Oops! Planted pole beans in a wide row...how to stake?

afishlady(8b)July 5, 2012

This is my first year gardening and I have read of people planting grocery store beans. So, as a groundcover/nitrogen fixer/green bean/dried bean/experiment I planted Great Value black beans in two short wide rows (6' x 1.5') in June. The theory was that commercial growers use bush beans for ease of harvesting.


Definitely getting tall.

Any suggestions for staking these thickly planted beans? They are quite healthy and I am excited about gardening but was surprised by my experiment. Thanks!

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zeedman Zone 5 Wisconsin

Many bush beans grow short runners. You don't need to stake them; if they get too long, you can snip them off, which will make harvest easier.

Could you define "thickly planted"? Black beans are vigorous plants. If they are too closely spaced, you might get a better harvest by thinning a little.

    Bookmark   July 7, 2012 at 12:54AM
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They are planted a about three inches apart from each other in rows about four inches apart. One plant is getting close to a yard long and others are right behind it. No sign of flowers yet and they are getting taller than the bush beans I planted earlier this year. Healthy plants- probably the healthiest looking bunch in the garden in this heat.

    Bookmark   July 9, 2012 at 3:44PM
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zeedman Zone 5 Wisconsin

Wow... that's close. Such close spacing will encourage the plants to grow higher, as they fight for sunlight.

Ordinarily, I would advise to thin them considerably, to maybe 2-3 per square foot. However, you mentioned that they are doing well in the heat. It might be that the dense leaf cover has formed a living mulch, which is keeping the soil beneath cool & moist. I would say let them grow, as long as they appear healthy... but at the first sign of disease, it might be necessary to thin them to get better air flow.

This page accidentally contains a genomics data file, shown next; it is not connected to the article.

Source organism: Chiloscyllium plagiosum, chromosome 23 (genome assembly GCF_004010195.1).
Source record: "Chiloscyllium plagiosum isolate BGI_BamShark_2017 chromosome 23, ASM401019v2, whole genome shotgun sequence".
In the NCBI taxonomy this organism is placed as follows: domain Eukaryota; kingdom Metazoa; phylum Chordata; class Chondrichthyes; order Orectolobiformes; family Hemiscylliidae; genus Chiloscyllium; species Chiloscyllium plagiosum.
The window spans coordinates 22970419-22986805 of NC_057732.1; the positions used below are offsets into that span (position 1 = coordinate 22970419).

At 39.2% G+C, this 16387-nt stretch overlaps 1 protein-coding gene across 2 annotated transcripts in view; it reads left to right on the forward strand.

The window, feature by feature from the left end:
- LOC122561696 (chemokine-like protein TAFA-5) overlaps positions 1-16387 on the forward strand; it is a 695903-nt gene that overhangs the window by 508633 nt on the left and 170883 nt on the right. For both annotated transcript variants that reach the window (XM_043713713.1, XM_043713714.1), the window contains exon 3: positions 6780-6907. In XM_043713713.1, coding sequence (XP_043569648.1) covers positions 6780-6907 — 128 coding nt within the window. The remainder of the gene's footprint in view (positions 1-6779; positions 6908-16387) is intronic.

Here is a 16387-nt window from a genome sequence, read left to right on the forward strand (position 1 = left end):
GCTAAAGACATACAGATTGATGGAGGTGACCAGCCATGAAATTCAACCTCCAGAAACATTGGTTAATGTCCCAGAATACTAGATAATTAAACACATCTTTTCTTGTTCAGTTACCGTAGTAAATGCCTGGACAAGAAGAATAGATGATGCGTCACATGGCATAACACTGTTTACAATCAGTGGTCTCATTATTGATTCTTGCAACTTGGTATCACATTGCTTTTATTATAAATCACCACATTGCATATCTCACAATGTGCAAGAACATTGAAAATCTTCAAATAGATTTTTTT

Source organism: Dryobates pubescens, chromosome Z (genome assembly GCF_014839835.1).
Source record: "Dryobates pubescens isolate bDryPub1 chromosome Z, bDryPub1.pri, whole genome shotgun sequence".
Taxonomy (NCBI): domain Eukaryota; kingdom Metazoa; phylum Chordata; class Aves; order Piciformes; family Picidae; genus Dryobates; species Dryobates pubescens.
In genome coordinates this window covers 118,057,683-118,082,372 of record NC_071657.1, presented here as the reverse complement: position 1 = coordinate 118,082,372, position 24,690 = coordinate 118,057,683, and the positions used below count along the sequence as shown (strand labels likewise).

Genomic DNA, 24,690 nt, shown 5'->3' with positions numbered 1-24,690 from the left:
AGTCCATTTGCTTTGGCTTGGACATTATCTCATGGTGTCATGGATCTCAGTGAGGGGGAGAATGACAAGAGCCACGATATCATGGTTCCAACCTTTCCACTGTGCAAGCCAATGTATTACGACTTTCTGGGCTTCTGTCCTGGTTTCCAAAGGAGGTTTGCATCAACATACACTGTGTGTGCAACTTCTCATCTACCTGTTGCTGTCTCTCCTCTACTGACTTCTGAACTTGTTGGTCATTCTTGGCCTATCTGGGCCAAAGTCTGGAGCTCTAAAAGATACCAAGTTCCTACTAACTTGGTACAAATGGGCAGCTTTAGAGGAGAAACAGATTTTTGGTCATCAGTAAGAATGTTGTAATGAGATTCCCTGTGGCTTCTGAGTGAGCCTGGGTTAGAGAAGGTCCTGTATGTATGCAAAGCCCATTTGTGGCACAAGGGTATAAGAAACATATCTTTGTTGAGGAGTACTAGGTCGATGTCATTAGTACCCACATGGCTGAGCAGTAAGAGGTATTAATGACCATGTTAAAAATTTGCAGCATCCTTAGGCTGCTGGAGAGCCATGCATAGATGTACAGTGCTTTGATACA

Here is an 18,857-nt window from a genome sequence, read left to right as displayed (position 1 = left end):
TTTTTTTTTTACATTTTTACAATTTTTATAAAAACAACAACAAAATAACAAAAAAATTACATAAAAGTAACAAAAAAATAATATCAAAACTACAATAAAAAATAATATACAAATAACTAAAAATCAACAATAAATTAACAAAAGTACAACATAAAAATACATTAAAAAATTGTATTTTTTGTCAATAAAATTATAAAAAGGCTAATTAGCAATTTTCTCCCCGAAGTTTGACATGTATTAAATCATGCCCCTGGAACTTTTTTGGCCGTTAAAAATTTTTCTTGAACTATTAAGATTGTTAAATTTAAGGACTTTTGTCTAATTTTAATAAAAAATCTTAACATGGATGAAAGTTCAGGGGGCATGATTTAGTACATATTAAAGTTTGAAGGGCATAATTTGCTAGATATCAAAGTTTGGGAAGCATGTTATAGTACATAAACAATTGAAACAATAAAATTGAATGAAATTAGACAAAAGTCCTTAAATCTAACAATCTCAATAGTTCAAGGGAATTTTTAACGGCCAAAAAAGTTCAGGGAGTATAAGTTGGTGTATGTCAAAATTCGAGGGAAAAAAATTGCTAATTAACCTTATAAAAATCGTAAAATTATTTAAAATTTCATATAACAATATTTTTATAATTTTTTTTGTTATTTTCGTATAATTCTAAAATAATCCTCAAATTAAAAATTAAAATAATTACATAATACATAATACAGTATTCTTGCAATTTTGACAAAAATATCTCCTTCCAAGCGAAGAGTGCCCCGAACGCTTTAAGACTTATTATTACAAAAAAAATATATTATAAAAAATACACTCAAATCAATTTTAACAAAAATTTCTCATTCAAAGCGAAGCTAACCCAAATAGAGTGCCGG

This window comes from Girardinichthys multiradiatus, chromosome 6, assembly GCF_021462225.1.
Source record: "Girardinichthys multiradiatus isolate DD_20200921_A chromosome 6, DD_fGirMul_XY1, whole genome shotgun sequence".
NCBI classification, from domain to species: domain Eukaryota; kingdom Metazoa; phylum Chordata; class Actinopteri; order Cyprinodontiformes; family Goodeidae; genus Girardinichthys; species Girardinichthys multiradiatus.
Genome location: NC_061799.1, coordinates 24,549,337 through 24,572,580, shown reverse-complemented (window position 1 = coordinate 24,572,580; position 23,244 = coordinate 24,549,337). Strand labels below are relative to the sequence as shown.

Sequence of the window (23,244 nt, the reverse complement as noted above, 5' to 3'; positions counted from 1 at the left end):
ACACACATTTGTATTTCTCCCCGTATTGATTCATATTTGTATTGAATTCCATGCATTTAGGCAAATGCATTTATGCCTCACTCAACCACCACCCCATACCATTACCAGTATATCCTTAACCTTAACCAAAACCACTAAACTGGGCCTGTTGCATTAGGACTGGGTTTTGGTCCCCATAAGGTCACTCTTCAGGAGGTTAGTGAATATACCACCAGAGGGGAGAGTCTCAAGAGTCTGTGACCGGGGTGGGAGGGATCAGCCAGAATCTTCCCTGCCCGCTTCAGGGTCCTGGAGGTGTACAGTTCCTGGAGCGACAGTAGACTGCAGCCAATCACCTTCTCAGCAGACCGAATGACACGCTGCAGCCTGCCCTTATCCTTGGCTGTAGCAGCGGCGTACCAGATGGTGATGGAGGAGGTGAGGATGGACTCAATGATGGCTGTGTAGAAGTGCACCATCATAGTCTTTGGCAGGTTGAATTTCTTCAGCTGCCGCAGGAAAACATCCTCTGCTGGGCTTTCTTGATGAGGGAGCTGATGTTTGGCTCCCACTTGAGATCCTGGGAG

The runners will form a tangle, but since you are growing them for dry beans, that should not matter. If you want to support them, you could just place a few sticks in the row, much as you would for pea vines.

    Bookmark   July 10, 2012 at 12:57AM
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Thanks for your help! I put some supports up and they are climbing happily. I've realized that they are going to be a pain to harvest ( if they manage to produce in spite of me) no matter what I do. Inexpensive experiment and haven't really lost anything. Thanks again!


    Bookmark   July 14, 2012 at 9:45PM
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Results of experiment: harvested a few servings of the young pods and ate as green beans(pretty good), dried the rest and had double the amount of seed I started with.

    Bookmark   February 25, 2013 at 10:52PM
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zeedman Zone 5 Wisconsin

Thanks for posting your results. The downside is, the yield was pretty low. That's more or less what I expected from plants crowded so closely. It didn't help that last year was a bad bean year for much of the country.

The upside is:

(a) You still get to eat fresh grown dry beans, which can be more tender & flavorful than the same beans store-bought.

(b) With all of that dense root growth, the soil in that area should be wonderfully fertile, as long as you turn all of that organic matter under. I would recommend planting something there that could benefit from the added nitrogen.

    Bookmark   February 26, 2013 at 1:36AM
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